2. “Outsiders” are leading the change and they aren’t connected to community– Yeah, some of the consultants are experts who have done similar projects in other cities. Outside of that I am not sure who they are referring to.  Seems like a veiled reference to outside philanthropy funding the outreach and some of the initial implementation.  And I actually do think that philanthropy can distort this process—which is why OUSD is holding these engagement sessions and creating a local oversight board—further—any change needs to be voted on by our elected representatives on the school board—so the decision and it’s details is with locals.
  3. Common enrollment has had problems in other localities– Common enrollment is not perfect, and won’t solve all ills in a fell swoop, but is seen as an improvement. In NOLA I heard parents criticize it, but they were far more critical of the free for all that happened prior to the system, which was opaque and seemingly relied on relationships.  Folks should talk to the parent advocates there; the Urban league, and the Micah Project, there are continuing issues, but I think the balance of opinion would favor common enrollment over what they had.  Just like the 73% of Oakland parents.
  4. Families don’t trust the algorithm that matches them and savvy parents can game the system– The algorithm is up to us, and the degree of transparency can be written into policy, so if we want a new matching process we should create that. And our most savvy parents work the current system to their advantage now (and I don’t blame them), creating and perpetuating the vast inequalities that we see in Oakland.  And as described last night—the current enrollment algorithm is some dude shuffling pieces of paper at one Lake Merritt site.  Pretty sure that is NOT the most equitable or transparent way to get it done and pretty sure most parents would agree.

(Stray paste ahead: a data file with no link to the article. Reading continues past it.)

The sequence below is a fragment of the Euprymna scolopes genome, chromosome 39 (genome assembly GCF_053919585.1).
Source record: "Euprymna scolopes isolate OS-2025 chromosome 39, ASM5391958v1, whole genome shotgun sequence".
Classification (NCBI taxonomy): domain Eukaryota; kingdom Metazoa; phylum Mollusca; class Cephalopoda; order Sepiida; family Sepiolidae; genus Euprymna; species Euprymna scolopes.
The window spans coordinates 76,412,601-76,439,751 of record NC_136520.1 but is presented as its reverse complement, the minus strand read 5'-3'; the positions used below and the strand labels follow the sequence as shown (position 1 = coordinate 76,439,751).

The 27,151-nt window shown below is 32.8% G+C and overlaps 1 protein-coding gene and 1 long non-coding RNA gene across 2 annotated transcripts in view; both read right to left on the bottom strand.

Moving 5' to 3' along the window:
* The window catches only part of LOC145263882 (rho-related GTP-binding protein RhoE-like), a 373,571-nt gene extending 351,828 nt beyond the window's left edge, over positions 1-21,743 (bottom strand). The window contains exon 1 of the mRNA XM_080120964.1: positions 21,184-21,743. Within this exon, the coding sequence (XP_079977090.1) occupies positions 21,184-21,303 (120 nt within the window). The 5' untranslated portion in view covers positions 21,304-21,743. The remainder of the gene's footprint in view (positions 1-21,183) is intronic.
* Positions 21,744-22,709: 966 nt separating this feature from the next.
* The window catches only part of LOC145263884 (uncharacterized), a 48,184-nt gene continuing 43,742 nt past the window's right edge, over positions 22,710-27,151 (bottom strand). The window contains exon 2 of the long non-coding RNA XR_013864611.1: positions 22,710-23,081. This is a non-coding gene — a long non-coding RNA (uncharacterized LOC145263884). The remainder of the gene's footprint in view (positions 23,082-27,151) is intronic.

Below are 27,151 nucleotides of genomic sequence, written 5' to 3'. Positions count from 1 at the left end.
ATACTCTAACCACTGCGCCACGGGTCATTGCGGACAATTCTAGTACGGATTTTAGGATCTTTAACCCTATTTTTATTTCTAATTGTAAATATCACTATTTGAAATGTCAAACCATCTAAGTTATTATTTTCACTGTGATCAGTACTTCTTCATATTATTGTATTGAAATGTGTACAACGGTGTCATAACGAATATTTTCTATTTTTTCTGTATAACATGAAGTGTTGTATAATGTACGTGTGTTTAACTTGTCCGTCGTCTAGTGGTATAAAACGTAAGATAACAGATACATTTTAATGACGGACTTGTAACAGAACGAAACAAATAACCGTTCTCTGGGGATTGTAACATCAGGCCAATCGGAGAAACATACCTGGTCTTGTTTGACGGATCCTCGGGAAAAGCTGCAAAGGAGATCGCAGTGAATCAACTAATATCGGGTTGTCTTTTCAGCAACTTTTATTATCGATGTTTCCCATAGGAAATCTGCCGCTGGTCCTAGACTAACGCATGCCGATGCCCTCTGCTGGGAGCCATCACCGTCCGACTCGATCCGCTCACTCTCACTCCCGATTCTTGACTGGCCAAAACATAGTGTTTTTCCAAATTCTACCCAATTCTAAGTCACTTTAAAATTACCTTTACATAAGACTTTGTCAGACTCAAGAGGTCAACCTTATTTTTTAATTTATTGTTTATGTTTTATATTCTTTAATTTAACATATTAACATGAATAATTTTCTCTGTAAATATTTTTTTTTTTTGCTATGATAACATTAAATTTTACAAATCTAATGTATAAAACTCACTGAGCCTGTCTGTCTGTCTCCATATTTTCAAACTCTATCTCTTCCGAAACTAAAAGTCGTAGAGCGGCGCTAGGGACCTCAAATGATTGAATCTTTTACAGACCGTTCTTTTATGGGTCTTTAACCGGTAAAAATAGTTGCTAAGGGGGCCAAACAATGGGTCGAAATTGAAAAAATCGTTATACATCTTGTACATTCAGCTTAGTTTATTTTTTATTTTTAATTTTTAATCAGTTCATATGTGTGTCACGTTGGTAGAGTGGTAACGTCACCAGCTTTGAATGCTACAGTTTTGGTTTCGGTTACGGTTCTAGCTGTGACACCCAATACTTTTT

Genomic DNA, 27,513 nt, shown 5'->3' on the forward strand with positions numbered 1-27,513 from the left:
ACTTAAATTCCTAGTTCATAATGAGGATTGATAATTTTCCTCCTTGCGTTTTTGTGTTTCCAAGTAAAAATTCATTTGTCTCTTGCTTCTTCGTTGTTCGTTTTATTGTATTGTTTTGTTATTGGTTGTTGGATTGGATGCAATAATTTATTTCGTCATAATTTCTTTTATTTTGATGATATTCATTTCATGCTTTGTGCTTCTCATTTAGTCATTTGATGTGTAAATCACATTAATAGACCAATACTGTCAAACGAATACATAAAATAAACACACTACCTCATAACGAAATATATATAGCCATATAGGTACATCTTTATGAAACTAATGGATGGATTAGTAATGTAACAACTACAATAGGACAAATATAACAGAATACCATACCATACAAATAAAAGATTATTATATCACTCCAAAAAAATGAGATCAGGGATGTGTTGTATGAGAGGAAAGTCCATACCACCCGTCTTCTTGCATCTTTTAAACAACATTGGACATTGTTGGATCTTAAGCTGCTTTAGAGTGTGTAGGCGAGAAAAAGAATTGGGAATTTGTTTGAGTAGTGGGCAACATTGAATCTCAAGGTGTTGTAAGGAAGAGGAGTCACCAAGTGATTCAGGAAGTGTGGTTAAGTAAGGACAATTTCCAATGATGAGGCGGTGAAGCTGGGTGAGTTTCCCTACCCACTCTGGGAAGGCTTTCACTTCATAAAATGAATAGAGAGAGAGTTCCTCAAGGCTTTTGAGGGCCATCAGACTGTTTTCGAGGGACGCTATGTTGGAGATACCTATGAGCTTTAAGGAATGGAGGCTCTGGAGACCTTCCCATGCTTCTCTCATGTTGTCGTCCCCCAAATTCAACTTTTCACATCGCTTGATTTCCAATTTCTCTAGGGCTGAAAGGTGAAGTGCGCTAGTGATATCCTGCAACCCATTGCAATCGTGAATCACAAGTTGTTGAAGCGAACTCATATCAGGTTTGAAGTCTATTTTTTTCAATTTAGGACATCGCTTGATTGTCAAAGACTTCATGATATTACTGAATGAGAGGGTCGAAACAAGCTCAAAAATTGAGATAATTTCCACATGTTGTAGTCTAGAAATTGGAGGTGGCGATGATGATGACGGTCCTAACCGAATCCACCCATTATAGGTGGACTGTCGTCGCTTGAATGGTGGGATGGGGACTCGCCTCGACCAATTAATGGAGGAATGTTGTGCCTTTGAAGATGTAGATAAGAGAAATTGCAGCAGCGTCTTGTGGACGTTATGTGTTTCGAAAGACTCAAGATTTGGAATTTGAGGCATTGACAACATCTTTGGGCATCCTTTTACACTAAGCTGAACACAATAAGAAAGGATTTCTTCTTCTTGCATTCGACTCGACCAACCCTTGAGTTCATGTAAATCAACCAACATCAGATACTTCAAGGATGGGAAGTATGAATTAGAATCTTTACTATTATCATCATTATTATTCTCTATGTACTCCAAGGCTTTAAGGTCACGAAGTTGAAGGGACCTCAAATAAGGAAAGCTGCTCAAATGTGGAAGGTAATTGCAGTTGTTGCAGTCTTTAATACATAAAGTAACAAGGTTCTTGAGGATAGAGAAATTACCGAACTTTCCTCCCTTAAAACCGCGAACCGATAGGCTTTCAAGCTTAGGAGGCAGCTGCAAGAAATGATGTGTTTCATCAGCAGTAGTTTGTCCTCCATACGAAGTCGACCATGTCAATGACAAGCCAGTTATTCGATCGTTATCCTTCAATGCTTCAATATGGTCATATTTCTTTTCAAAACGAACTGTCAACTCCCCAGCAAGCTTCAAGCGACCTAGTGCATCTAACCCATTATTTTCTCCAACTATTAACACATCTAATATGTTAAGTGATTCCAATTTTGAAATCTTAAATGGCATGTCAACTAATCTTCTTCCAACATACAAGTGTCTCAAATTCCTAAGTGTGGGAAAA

Comparing a hypothetical common enrollment system to perfection will always have it coming up short.  The relevant comparison is to look at what is happening now and what we can do to improve it.

The Heart of the Matter

So what is really going on here?  I think it’s actually a philosophical difference being covered by a dance of the seven veils.  And the heart of the matter is found in the last lines of the Post op-ed.  “(W)ithout all the answers provided to the board about whether common enrollment will lead to reduced enrollment in OUSD…I cannot support such an overhaul.”

So it’s really about the potential for common enrollment to reduce district enrollment, because presumably more families would choose charter schools if they had better access to them.  So what is the role of the District?  To help families to find the best schools for their children and get the best education they can—or to protect itself?